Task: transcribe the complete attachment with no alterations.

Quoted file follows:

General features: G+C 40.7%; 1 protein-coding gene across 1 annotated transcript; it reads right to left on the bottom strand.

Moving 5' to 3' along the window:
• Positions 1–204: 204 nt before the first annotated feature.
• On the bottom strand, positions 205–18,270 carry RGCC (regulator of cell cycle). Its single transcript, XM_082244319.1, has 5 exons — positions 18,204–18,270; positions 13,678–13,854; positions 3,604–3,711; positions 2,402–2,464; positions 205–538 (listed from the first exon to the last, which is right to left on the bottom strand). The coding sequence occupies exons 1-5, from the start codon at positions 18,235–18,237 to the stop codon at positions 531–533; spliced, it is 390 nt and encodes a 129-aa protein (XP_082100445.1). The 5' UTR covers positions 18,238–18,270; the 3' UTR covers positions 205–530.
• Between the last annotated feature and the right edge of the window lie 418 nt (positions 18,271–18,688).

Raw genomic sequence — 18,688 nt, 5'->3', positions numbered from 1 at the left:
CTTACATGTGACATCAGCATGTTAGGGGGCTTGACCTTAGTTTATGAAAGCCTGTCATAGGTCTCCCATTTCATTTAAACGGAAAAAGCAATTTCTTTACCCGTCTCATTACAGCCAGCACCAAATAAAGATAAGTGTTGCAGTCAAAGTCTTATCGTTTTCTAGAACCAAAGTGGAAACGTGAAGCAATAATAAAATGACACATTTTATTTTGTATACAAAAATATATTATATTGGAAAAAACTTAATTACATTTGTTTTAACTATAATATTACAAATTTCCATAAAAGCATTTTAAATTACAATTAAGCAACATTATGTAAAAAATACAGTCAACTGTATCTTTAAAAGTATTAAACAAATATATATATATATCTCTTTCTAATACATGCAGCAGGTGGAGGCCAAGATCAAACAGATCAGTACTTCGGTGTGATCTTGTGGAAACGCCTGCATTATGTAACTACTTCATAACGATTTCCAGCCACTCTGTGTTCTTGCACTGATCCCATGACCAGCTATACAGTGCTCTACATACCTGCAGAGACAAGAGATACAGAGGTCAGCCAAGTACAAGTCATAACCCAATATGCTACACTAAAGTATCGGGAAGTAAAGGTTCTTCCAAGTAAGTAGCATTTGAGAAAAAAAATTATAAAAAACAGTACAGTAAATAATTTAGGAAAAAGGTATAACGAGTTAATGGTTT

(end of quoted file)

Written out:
General features: G+C 40.7%; 1 protein-coding gene across 1 annotated transcript; it reads right to left on the bottom strand.

Moving 5' to 3' along the window:
• Positions 1–204: 204 nt before the first annotated feature.
• On the bottom strand, positions 205–18,270 carry RGCC (regulator of cell cycle). Its single transcript, XM_082244319.1, has 5 exons — positions 18,204–18,270; positions 13,678–13,854; positions 3,604–3,711; positions 2,402–2,464; positions 205–538 (listed from the first exon to the last, which is right to left on the bottom strand). The coding sequence occupies exons 1-5, from the start codon at positions 18,235–18,237 to the stop codon at positions 531–533; spliced, it is 390 nt and encodes a 129-aa protein (XP_082100445.1). The 5' UTR covers positions 18,238–18,270; the 3' UTR covers positions 205–530.
• Between the last annotated feature and the right edge of the window lie 418 nt (positions 18,271–18,688).

Raw genomic sequence — 18,688 nt, 5'->3', positions numbered from 1 at the left:
CTTACATGTGACATCAGCATGTTAGGGGGCTTGACCTTAGTTTATGAAAGCCTGTCATAGGTCTCCCATTTCATTTAAACGGAAAAAGCAATTTCTTTACCCGTCTCATTACAGCCAGCACCAAATAAAGATAAGTGTTGCAGTCAAAGTCTTATCGTTTTCTAGAACCAAAGTGGAAACGTGAAGCAATAATAAAATGACACATTTTATTTTGTATACAAAAATATATTATATTGGAAAAAACTTAATTACATTTGTTTTAACTATAATATTACAAATTTCCATAAAAGCATTTTAAATTACAATTAAGCAACATTATGTAAAAAATACAGTCAACTGTATCTTTAAAAGTATTAAACAAATATATATATATATCTCTTTCTAATACATGCAGCAGGTGGAGGCCAAGATCAAACAGATCAGTACTTCGGTGTGATCTTGTGGAAACGCCTGCATTATGTAACTACTTCATAACGATTTCCAGCCACTCTGTGTTCTTGCACTGATCCCATGACCAGCTATACAGTGCTCTACATACCTGCAGAGACAAGAGATACAGAGGTCAGCCAAGTACAAGTCATAACCCAATATGCTACACTAAAGTATCGGGAAGTAAAGGTTCTTCCAAGTAAGTAGCATTTGAGAAAAAAAATTATAAAAAACAGTACAGTAAATAATTTAGGAAAAAGGTATAACGAGTTAATGGTTT